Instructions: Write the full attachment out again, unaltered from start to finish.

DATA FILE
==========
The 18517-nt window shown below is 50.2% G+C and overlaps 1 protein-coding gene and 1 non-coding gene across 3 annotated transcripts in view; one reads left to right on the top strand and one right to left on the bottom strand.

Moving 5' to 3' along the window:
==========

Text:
The 18517-nt window shown below is 50.2% G+C and overlaps 1 protein-coding gene and 1 non-coding gene across 3 annotated transcripts in view; one reads left to right on the top strand and one right to left on the bottom strand.

Moving 5' to 3' along the window: